buffalonymann 09-15-2007 02:33 PM

Speedy writes..."Yeah, 110.3(B), I know. That said, I have never seen an actual limitation put on the number of load side devices. There may be suggestions, which makes sense, but nothing concrete at to limits."


Leviton had a 6 receptacle limit. I went to Leviton website, but could not find a techincal bulletin.

P&S does not give a limit, but says 4 - 6 on their site.

whatever the manufactuer states is the limit

buffalonymann 09-15-2007 02:37 PM

Speedy writes..."HUH???
A GFI does NOT "create" a ground, virtual or not. A GFI does NOT need a ground to function.
All it does is make an ungrounded circuit a bit safer. That's it."


Your answer tells me that you don't know what I'm talking about.

Speedy Petey 09-15-2007 02:48 PM

Quote:

Originally Posted by buffalonymann (Post 63135)
Stubbie writes...It is possible that you can use a cold water pipe to get your equipment ground connection. It may or may not be easier than a new circuit.

The NEC requires that any equipment used in an electrical circuit be listed for the purpose it is used. water pipes are not listed to carry fault currents, nor any other currents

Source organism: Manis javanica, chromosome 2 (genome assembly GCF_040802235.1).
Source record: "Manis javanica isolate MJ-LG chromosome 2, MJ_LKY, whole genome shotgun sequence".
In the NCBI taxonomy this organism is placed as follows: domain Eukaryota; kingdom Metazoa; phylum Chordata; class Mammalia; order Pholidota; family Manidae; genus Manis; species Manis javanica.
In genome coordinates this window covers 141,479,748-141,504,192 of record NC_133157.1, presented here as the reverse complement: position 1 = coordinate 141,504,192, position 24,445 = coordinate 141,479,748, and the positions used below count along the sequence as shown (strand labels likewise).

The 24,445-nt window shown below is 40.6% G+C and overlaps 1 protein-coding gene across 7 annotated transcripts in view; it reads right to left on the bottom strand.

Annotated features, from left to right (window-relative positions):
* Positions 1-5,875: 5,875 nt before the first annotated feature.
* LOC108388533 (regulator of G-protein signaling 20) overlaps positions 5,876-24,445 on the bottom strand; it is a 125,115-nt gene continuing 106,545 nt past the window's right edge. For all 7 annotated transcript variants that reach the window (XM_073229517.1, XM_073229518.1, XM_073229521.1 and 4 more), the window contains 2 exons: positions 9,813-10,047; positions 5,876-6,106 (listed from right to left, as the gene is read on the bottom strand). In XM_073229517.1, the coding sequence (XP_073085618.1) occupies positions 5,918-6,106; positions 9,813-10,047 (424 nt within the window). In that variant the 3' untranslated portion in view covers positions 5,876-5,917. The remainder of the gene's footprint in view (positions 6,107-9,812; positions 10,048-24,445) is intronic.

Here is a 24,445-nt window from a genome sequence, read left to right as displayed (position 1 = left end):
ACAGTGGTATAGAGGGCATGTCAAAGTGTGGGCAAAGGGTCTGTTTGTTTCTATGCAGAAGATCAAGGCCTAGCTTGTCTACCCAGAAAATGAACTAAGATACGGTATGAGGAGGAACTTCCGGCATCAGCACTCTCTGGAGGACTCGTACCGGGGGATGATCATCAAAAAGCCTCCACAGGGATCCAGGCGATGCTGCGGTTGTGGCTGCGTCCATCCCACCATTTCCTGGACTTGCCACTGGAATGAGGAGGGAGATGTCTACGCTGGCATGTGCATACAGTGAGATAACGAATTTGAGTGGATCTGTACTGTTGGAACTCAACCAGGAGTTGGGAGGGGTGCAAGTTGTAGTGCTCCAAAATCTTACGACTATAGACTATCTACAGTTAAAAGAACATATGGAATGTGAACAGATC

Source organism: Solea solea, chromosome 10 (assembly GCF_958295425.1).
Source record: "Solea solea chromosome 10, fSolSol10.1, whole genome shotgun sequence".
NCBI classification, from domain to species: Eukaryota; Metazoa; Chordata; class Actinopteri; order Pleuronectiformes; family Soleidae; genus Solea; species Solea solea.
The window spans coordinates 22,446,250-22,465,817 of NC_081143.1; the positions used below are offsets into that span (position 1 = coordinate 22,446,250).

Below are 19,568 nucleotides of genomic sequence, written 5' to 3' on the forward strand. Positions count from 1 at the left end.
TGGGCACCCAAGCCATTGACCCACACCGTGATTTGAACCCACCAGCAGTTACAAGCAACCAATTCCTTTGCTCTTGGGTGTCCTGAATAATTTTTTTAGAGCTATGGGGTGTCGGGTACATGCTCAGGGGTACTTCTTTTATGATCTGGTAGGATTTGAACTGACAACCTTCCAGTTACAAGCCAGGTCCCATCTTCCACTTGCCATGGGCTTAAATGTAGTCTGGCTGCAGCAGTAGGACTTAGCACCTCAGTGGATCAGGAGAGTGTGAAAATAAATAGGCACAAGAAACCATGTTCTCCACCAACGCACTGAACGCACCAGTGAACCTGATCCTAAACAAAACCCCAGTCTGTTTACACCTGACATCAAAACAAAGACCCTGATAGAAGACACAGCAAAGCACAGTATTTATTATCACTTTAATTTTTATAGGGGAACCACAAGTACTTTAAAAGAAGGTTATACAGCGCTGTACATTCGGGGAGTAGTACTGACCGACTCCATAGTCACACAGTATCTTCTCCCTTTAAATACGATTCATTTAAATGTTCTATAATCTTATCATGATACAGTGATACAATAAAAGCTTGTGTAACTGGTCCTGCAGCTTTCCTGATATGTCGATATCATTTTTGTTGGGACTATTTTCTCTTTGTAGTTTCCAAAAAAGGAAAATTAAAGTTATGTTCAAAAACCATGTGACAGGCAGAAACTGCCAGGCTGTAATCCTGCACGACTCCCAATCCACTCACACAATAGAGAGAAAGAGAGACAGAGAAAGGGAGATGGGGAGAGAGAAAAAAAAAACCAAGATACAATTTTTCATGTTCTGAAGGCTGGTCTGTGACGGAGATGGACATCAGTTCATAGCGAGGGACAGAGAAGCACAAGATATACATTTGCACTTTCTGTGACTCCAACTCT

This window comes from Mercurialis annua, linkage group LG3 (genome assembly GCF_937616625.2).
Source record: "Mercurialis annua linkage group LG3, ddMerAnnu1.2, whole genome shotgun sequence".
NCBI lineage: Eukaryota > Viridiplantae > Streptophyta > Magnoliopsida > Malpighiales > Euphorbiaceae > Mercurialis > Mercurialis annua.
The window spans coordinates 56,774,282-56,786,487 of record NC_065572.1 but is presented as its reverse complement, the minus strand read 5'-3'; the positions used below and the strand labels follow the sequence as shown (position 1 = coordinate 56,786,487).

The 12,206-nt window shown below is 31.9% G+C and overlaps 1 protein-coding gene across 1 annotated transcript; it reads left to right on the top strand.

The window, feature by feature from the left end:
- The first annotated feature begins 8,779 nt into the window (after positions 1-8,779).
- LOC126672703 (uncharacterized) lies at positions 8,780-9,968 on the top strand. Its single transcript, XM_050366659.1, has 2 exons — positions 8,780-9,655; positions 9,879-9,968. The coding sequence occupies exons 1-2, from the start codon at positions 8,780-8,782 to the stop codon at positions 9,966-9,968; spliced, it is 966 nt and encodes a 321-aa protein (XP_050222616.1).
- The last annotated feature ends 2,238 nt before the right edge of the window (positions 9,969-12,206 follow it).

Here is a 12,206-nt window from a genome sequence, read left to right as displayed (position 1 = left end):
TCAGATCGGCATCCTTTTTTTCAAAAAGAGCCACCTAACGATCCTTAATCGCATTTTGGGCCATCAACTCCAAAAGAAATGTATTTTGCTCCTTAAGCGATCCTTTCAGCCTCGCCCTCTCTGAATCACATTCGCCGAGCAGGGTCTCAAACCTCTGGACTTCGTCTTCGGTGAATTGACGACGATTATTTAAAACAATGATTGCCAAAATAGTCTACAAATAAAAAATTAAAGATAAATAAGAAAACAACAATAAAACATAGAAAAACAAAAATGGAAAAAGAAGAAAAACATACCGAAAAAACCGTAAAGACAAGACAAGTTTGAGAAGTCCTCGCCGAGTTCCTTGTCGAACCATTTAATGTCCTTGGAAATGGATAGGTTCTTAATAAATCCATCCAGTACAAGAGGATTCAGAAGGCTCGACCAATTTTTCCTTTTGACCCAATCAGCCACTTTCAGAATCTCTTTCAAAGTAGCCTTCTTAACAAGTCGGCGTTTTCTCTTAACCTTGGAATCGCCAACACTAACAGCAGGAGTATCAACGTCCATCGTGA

Buffalo, Stubbie is absolutely correct.
I suggest you read 250.130(C).

Speedy Petey 09-15-2007 02:53 PM

Quote:

Originally Posted by buffalonymann (Post 63139)
Your answer tells me that you don't know what I'm talking about.

Actually you stating this:

"the GFCI scenerio creates a virtual ground,"

suggest it is you that are unclear as to what's what.

If you can explain what a "virtual ground" is I'll recant.

I'm not really trying to cause trouble here. I just don't want some unsuspecting DIYer to come here and read a post like that and get the idea that there is ANY ground condition at all by installing a GFI on an ungrounded circuit.
Your post does suggest this.




BTW- Welcome to the site. :thumbsup: